Theresa Ly: The seven days that I spent in Cuba felt like a month-long journey. Each day was compacted with back-to-back events that culminated into a fulfilling weeklong experience. I would describe the program as a perfect combination of health, political, and cultural education. Through visiting the Ministry of Public Health, polyclinic, nursing school, Center for Prevention of STIs, medical school, and nursing home in Cuba, I reinforced my belief that health is a universal right deserved by every person in the world. Seeing how Cubans are striving to achieve the best health outcomes for their people inspires me to travel to more new places to learn how health is practiced globally. I hope to introduce to the U.S. health strategies that have been successful in other countries, as well as to implement in other countries the strategies that have been successful in the U.S. For instance, I feel that the U.S. can learn from Cuba’s emphasis on primary care at the community level. On a political viewpoint, the Cuban Women’s Federation, Cuban Institute for Friendship with the Peoples, and Museum of the Revolution opened my eyes to the roles that politics plays in health. I realized that female empowerment can motivate women to feel responsible for their own health and their family’s health, which may be contributing to Cuba’s low infant mortality rate and high life expectancy. I felt endorsed in Cuban culture as I ate gourmet Cuban dishes daily, attended the jazz festival on the last night of the program, and explored the streets of Havana during my free time. The weeklong experience was deeply satisfying because it showed me that I want to work on a level that will impact people’s health worldwide.
Anna Ferro: On the final morning before departing home, many of us felt a sense of ambivalence. We were happy to be returning to our loved ones, yet felt completely immersed in Cuba’s beauty and culture, which had us yearning for a little bit more. But as they say, all good things must come to an end.
We have been deeply enriched with knowledge about the Cuban healthcare system and that good preventative healthcare does not have to be expensive. Community-oriented primary care provided by a doctor-nurse team, with focus on prevention and education, can be a model for medical care in everyday health issues.
We are grateful to have been given the opportunity to experience Cuba and its’ diverse culture, preserved history, and enviable healthcare system. We understand culture impacts the health of a person, family, and community. This global trip has undeniably heightened our awareness and amplified our desire to make change in our community as nursing leaders.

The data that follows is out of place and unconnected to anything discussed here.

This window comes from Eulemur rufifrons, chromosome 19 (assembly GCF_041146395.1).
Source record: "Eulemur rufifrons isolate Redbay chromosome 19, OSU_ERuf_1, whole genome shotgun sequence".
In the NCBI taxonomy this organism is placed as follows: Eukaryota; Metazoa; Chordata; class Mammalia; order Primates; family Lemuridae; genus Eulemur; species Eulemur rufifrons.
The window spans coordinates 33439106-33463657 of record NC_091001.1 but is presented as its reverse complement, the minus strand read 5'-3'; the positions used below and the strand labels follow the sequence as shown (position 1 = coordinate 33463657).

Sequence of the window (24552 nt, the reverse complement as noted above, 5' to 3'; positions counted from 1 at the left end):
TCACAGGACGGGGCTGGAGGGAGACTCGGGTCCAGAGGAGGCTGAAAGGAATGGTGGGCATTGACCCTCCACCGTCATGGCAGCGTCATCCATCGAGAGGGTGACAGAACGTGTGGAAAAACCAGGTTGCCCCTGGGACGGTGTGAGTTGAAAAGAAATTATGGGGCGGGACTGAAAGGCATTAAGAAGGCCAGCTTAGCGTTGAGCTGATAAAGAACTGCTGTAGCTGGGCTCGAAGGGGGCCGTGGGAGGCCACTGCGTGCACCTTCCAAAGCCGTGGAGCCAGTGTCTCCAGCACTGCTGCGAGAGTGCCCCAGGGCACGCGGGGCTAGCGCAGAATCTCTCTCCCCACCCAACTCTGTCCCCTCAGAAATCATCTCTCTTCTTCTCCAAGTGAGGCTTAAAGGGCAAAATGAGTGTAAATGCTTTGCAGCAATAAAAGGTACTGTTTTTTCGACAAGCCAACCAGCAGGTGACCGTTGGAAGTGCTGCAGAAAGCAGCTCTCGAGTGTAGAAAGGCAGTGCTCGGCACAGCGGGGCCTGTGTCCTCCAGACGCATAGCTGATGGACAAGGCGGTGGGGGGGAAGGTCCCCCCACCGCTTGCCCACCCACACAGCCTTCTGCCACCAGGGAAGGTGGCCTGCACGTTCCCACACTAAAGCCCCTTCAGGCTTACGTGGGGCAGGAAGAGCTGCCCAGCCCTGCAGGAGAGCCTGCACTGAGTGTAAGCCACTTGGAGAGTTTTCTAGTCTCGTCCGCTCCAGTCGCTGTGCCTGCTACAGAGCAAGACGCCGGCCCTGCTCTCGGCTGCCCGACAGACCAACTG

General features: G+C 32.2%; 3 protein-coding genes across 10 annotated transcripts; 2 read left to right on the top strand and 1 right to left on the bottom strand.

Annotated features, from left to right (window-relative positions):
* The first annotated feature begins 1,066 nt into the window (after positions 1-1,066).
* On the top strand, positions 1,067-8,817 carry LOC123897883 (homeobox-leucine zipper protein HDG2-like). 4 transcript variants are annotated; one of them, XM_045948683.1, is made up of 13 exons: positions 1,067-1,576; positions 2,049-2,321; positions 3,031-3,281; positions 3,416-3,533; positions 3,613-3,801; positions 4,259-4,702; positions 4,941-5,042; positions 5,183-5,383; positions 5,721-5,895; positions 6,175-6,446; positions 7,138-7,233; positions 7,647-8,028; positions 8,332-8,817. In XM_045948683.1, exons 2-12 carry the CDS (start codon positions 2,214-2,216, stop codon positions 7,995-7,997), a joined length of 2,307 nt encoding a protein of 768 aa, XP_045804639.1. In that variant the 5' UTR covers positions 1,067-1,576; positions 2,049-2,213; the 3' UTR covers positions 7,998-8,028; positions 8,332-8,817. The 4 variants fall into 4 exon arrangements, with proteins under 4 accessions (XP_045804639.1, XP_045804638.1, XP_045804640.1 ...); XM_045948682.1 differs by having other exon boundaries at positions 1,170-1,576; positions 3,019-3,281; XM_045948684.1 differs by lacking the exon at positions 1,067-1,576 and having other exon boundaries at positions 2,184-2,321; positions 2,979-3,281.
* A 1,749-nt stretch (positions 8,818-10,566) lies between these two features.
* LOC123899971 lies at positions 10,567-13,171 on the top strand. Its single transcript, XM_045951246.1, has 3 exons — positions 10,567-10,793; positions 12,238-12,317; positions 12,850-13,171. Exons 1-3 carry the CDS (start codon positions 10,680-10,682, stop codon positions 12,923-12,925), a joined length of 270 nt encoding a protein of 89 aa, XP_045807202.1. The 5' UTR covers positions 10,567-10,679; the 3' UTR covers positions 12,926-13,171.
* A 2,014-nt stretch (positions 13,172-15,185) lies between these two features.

Courtney Bakas: Travelling to Cuba provides a unique opportunity to break down some of the misconceptions that we, as Americans, may have. Through learning the history of Cuba one will begin to understand just how much the United States has strangled Cuba throughout the past century. No matter what opinion you hold about Cuba, or their politics, you cannot disagree that they have a knack for utilizing the resources they have and being able to survive and, more often, thrive. This concept became visible to us in nearly ever aspect we encountered in Cuba – from the Cuban’s pride in their public health based healthcare system to their cheerful outlook on life that was present in nearly all the Cubans we met throughout our trip.
At one point, I was able to speak with some Cubans around my age and we began discussing politics and worldviews. The entire week when we had questions on the opinions of Fidel Castro they were continuously shrugged off or dismissed. In light of his recent death, I was intrigued about the viewpoints of these young Cubans on the leader that had impacted so much of their history. They told me about their hopes for change and the introduction of more political freedoms. They unanimously feared that Cuban culture would begin to dismantle because many of the young Cubans are currently leaving Cuba for other countries and better opportunities. They also revealed that you could not truly have public political opinions; you keep those to yourself or your closest family and friends. Yet they did have an immense respect for the leadership of Cuba and a pride in their socialist system that has allowed education and healthcare equality for all. Hopefully it is young Cubans, such as those I met, who will someday be able to bring the change they desire to their beloved country. Their love for Cuba and the Cuban way of live must continue to thrive through any future political and social changes.
It will be interesting to watch Cuba grow and change throughout the next decade, to see how American relations with Cuba changes, and how tourism will impact this country that seems to be frozen in time. I feel lucky to have seen Cuba during this very important time period in history. Through their stories, their history, and their fiery spirits, the strength and resilience of the Cuban people is visible all throughout Havana. What a beautiful country and what a beautiful culture. This is a travel opportunity I will never forget.